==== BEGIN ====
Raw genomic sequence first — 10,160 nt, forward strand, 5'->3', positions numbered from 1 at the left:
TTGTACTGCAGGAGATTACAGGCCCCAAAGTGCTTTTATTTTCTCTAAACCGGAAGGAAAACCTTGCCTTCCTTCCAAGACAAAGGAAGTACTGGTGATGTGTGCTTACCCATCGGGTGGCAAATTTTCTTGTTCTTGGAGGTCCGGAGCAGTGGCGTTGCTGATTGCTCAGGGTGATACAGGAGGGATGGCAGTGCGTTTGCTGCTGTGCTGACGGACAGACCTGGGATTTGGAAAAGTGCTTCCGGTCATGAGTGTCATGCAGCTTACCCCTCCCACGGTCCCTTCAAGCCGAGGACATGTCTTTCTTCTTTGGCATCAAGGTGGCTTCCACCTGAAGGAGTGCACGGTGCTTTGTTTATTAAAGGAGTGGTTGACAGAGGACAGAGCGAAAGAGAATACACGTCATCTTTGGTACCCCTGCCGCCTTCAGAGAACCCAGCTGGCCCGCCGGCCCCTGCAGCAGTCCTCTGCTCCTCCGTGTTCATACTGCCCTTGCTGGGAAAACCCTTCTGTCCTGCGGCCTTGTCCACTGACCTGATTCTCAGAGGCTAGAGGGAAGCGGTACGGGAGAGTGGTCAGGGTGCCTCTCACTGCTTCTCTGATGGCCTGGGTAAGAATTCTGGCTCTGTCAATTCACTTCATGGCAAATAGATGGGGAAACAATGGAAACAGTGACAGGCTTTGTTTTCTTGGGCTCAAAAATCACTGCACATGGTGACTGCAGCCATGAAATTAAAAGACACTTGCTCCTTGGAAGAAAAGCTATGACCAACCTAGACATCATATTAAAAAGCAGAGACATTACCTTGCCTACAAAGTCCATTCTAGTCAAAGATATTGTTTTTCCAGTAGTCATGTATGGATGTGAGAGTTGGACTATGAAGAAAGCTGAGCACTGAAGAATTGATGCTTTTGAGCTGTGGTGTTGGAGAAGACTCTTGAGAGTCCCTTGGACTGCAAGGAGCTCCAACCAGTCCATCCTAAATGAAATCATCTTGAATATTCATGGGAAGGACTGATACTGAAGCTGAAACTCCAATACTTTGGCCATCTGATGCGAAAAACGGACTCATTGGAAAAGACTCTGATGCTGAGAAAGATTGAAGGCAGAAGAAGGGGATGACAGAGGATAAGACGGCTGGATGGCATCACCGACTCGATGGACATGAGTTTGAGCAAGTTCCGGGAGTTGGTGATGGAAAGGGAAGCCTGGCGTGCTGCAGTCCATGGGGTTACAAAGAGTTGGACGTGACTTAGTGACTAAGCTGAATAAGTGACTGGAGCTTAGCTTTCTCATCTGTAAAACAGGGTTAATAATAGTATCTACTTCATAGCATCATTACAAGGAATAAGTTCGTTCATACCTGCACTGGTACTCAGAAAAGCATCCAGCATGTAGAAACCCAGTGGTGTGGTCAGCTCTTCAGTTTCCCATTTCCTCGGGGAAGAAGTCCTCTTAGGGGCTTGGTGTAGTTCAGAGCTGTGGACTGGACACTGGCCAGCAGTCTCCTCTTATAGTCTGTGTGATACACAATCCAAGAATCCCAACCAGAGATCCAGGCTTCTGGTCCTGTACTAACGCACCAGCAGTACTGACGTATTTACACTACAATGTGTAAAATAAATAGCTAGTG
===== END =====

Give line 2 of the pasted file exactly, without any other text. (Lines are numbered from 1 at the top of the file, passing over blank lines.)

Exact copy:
TTGTACTGCAGGAGATTACAGGCCCCAAAGTGCTTTTATTTTCTCTAAACCGGAAGGAAAACCTTGCCTTCCTTCCAAGACAAAGGAAGTACTGGTGATGTGTGCTTACCCATCGGGTGGCAAATTTTCTTGTTCTTGGAGGTCCGGAGCAGTGGCGTTGCTGATTGCTCAGGGTGATACAGGAGGGATGGCAGTGCGTTTGCTGCTGTGCTGACGGACAGACCTGGGATTTGGAAAAGTGCTTCCGGTCATGAGTGTCATGCAGCTTACCCCTCCCACGGTCCCTTCAAGCCGAGGACATGTCTTTCTTCTTTGGCATCAAGGTGGCTTCCACCTGAAGGAGTGCACGGTGCTTTGTTTATTAAAGGAGTGGTTGACAGAGGACAGAGCGAAAGAGAATACACGTCATCTTTGGTACCCCTGCCGCCTTCAGAGAACCCAGCTGGCCCGCCGGCCCCTGCAGCAGTCCTCTGCTCCTCCGTGTTCATACTGCCCTTGCTGGGAAAACCCTTCTGTCCTGCGGCCTTGTCCACTGACCTGATTCTCAGAGGCTAGAGGGAAGCGGTACGGGAGAGTGGTCAGGGTGCCTCTCACTGCTTCTCTGATGGCCTGGGTAAGAATTCTGGCTCTGTCAATTCACTTCATGGCAAATAGATGGGGAAACAATGGAAACAGTGACAGGCTTTGTTTTCTTGGGCTCAAAAATCACTGCACATGGTGACTGCAGCCATGAAATTAAAAGACACTTGCTCCTTGGAAGAAAAGCTATGACCAACCTAGACATCATATTAAAAAGCAGAGACATTACCTTGCCTACAAAGTCCATTCTAGTCAAAGATATTGTTTTTCCAGTAGTCATGTATGGATGTGAGAGTTGGACTATGAAGAAAGCTGAGCACTGAAGAATTGATGCTTTTGAGCTGTGGTGTTGGAGAAGACTCTTGAGAGTCCCTTGGACTGCAAGGAGCTCCAACCAGTCCATCCTAAATGAAATCATCTTGAATATTCATGGGAAGGACTGATACTGAAGCTGAAACTCCAATACTTTGGCCATCTGATGCGAAAAACGGACTCATTGGAAAAGACTCTGATGCTGAGAAAGATTGAAGGCAGAAGAAGGGGATGACAGAGGATAAGACGGCTGGATGGCATCACCGACTCGATGGACATGAGTTTGAGCAAGTTCCGGGAGTTGGTGATGGAAAGGGAAGCCTGGCGTGCTGCAGTCCATGGGGTTACAAAGAGTTGGACGTGACTTAGTGACTAAGCTGAATAAGTGACTGGAGCTTAGCTTTCTCATCTGTAAAACAGGGTTAATAATAGTATCTACTTCATAGCATCATTACAAGGAATAAGTTCGTTCATACCTGCACTGGTACTCAGAAAAGCATCCAGCATGTAGAAACCCAGTGGTGTGGTCAGCTCTTCAGTTTCCCATTTCCTCGGGGAAGAAGTCCTCTTAGGGGCTTGGTGTAGTTCAGAGCTGTGGACTGGACACTGGCCAGCAGTCTCCTCTTATAGTCTGTGTGATACACAATCCAAGAATCCCAACCAGAGATCCAGGCTTCTGGTCCTGTACTAACGCACCAGCAGTACTGACGTATTTACACTACAATGTGTAAAATAAATAGCTAGTG